CIVIL SERVICE COMMISSION – Mr. Coleman said on October 22, over 175 individuals were tested for two firefighter positions. We had a total of 340 applications but not all showed up for the test. On November 4 the Civil Service Commission conducted two appeal hearings involving two police officers relating to promotions in the Police Department. We are studying the facts in the case and will have a decision within the next thirty days. On November 17 the promotional exam for the position of police captain was given and two officers took this test. The Civil Service Commission has been very busy and putting in long hours. We appreciate the support we get from the City and we are dedicated to serving the City in a professional manner.
Mayor Webster said we should be the ones giving out the gratitude. These three people and Mrs. Dunfee do a marvelous job. They really do go about their work in a very methodical, professional way, follow the rules. They had a review hearing and I’m sure that will probably lead to litigation but we feel very confident that our board has done their work and have done it properly. Please express our thanks to your committee for their fine work they are doing.
Mr. Danbury said if you look at all the boards and commissions, you really do a good job.
O-K-I - no report
MAYOR’S REPORT – Mayor Webster said this past Saturday the Ohio Municipal League conducted an all day training in Blue Ash for mayors and magistrates making sure we’re certified for 1999. Magistrate Gaines and I were both in attendance and have our certificates for 1999. The judging for the Christmas awards will begin on December 10 and hopefully conclude on December 12. The tree lighting ceremony will take place here on Sunday, November 29, at 7:30 p.m. rain or shine. If it’s raining we’ll do it inside in the rotunda.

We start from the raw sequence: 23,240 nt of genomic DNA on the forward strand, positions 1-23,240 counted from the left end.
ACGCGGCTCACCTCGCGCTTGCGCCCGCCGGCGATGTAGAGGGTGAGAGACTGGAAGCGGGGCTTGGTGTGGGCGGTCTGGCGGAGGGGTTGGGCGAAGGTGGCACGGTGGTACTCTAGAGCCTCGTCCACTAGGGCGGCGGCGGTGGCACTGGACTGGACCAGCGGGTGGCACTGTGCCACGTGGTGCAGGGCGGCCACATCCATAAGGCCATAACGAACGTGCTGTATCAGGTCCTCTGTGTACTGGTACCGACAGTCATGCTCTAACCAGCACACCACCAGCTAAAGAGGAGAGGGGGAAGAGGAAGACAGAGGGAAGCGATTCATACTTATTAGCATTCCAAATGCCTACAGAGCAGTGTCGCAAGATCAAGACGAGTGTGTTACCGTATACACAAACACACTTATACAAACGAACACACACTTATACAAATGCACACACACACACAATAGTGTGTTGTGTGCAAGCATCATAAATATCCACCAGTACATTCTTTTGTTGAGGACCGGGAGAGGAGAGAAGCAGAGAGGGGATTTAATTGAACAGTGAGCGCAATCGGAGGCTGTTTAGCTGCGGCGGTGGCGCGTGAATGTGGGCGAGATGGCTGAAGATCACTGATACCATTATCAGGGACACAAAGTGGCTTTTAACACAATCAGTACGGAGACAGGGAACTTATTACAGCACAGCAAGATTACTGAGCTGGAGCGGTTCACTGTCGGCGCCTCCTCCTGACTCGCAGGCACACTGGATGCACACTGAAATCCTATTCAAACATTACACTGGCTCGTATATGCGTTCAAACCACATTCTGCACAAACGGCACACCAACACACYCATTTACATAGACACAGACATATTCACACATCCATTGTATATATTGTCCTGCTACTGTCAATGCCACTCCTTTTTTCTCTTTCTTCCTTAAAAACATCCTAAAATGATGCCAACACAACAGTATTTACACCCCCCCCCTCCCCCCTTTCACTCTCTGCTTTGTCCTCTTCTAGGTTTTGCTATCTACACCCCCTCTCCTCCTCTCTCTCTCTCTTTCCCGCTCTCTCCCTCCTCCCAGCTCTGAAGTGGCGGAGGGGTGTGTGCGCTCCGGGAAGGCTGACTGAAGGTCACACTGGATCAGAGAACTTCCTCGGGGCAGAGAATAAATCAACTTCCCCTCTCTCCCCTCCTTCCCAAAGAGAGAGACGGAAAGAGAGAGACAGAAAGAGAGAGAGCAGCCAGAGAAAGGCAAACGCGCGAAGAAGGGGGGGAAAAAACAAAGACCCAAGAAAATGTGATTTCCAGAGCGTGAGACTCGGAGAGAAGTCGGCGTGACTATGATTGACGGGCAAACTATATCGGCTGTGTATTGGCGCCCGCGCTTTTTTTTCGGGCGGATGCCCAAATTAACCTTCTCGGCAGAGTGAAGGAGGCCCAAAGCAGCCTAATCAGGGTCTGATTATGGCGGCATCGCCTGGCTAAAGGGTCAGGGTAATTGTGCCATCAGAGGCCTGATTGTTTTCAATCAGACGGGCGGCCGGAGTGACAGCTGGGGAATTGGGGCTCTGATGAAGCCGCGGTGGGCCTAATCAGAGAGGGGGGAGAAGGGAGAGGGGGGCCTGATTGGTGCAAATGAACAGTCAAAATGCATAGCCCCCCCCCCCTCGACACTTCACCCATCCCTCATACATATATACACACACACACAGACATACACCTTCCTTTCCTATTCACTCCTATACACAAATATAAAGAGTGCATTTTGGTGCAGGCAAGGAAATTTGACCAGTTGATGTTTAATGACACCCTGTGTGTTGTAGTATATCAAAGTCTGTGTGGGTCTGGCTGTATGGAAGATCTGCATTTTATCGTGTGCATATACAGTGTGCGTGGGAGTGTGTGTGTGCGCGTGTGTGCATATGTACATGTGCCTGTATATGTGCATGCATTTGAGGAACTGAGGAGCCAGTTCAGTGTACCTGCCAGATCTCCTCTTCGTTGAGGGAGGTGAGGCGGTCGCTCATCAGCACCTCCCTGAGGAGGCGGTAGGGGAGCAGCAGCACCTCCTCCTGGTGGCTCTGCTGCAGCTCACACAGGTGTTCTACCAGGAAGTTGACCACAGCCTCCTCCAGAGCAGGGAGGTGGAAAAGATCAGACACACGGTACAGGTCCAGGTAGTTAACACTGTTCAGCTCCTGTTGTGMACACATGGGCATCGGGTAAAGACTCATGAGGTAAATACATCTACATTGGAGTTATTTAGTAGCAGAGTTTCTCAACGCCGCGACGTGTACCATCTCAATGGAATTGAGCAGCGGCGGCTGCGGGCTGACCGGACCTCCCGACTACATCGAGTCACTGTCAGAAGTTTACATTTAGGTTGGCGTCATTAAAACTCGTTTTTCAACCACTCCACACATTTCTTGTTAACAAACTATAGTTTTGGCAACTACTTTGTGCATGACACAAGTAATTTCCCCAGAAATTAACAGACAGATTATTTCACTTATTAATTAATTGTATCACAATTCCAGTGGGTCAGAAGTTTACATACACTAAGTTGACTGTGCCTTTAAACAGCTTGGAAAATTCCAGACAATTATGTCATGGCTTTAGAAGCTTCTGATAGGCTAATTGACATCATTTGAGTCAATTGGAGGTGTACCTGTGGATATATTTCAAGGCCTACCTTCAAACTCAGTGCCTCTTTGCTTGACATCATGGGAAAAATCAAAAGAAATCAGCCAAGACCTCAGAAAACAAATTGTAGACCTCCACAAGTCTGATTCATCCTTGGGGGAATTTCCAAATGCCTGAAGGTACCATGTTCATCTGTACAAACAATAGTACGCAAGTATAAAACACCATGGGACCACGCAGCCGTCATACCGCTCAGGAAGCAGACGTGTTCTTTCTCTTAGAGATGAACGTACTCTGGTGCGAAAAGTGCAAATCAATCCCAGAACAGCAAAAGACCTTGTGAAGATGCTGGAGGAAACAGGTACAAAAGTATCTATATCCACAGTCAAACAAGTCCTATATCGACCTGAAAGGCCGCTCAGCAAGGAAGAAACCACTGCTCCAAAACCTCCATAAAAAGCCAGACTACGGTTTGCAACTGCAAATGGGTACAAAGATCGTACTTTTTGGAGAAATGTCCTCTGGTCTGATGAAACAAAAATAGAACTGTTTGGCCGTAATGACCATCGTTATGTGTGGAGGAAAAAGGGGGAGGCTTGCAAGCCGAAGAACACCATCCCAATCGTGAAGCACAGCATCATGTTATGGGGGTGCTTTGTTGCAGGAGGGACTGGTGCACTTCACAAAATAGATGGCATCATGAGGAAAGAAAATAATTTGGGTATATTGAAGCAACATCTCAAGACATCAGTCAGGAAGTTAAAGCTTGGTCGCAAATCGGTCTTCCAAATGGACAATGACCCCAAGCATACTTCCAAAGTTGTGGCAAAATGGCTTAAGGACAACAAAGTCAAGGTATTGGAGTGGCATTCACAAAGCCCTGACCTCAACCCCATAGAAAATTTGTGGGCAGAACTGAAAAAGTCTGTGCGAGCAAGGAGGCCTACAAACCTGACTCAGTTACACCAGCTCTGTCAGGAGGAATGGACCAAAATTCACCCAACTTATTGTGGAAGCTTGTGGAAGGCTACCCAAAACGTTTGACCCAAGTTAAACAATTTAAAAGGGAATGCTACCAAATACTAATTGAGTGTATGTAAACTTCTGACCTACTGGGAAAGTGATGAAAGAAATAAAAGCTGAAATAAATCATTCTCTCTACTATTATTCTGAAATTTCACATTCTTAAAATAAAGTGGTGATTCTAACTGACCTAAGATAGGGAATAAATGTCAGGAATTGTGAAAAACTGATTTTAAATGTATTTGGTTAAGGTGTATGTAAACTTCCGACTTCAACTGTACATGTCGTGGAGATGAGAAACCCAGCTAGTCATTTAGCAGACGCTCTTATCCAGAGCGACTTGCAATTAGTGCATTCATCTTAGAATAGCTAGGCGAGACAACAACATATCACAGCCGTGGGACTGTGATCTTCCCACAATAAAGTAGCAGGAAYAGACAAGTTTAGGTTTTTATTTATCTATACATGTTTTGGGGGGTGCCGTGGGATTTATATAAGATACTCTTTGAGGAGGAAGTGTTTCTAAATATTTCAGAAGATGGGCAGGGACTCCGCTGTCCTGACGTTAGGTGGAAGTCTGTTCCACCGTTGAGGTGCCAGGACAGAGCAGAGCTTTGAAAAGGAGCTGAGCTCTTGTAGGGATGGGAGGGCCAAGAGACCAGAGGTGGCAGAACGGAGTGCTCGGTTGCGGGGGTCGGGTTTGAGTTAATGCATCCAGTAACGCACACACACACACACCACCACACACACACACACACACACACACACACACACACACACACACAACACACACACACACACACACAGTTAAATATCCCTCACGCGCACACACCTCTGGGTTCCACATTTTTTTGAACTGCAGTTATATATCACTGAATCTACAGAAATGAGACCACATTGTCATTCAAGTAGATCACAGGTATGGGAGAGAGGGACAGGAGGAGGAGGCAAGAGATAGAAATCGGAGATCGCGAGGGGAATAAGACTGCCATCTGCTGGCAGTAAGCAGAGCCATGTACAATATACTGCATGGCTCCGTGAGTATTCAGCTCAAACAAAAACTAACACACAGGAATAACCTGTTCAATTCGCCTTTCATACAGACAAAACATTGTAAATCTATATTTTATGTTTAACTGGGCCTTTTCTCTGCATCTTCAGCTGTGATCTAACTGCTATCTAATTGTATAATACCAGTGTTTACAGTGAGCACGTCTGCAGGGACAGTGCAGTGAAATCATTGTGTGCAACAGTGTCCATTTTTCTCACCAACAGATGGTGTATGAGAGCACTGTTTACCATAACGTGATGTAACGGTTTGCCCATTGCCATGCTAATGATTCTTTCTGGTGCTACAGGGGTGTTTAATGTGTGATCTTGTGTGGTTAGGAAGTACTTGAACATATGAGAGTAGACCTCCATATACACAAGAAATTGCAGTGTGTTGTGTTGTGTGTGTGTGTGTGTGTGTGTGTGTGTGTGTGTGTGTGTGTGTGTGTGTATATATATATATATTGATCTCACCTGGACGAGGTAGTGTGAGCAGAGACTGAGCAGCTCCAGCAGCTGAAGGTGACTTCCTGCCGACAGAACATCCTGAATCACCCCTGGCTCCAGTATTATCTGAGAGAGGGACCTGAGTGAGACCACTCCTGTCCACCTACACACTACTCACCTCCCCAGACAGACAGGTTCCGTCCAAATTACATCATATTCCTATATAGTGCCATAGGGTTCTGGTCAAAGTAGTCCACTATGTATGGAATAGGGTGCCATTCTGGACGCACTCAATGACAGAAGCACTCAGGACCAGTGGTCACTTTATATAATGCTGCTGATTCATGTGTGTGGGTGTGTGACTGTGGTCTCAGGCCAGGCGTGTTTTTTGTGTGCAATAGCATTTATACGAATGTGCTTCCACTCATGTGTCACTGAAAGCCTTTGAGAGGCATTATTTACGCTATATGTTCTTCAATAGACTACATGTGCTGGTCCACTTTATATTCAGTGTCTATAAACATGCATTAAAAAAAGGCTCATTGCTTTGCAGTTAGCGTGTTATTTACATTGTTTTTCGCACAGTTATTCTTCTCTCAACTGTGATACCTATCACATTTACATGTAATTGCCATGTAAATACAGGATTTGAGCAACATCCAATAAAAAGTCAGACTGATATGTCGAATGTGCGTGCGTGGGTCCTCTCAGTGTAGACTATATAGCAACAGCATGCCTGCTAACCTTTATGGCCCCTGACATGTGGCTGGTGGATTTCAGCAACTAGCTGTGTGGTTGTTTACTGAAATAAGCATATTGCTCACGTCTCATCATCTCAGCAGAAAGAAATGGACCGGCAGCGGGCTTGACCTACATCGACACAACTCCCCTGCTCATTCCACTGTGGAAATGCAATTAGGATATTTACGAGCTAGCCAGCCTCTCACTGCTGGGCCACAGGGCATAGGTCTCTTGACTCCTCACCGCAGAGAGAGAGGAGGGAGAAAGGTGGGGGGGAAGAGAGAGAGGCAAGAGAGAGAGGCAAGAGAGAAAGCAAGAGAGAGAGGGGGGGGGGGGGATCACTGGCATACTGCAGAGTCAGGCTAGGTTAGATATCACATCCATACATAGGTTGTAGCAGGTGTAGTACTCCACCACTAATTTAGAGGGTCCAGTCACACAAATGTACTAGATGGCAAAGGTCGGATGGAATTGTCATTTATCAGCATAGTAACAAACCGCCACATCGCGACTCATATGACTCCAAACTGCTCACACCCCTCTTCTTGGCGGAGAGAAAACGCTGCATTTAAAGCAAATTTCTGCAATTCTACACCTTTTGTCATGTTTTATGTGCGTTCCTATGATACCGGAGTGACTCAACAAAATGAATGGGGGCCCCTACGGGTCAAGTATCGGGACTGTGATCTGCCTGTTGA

As you know last year the Police Department came up with the "food for fines" program. They ran it for seven days. There were 34 citations that were paid with food. We gave up $1530 in fines. Instead we got a lot of food which we gave primarily to the Tri-County Soul Ministries. I suggested we crank it up earlier this year. We would like to do it for a full month starting the day after Thanksgiving and continuing through December 25. This could mean a short fall of $6,000 to $7,000 in fines. We think it’s a great program and the Police Department is asking permission to do it. We understand Sharonville is thinking about copying the program. The press has already called to see if we are going to do it again.
Ms. Manis said I think it’s a great idea. I never considered Mayor’s Court or the fines from the P.D. as a source of revenue. I would do it all year round if we could.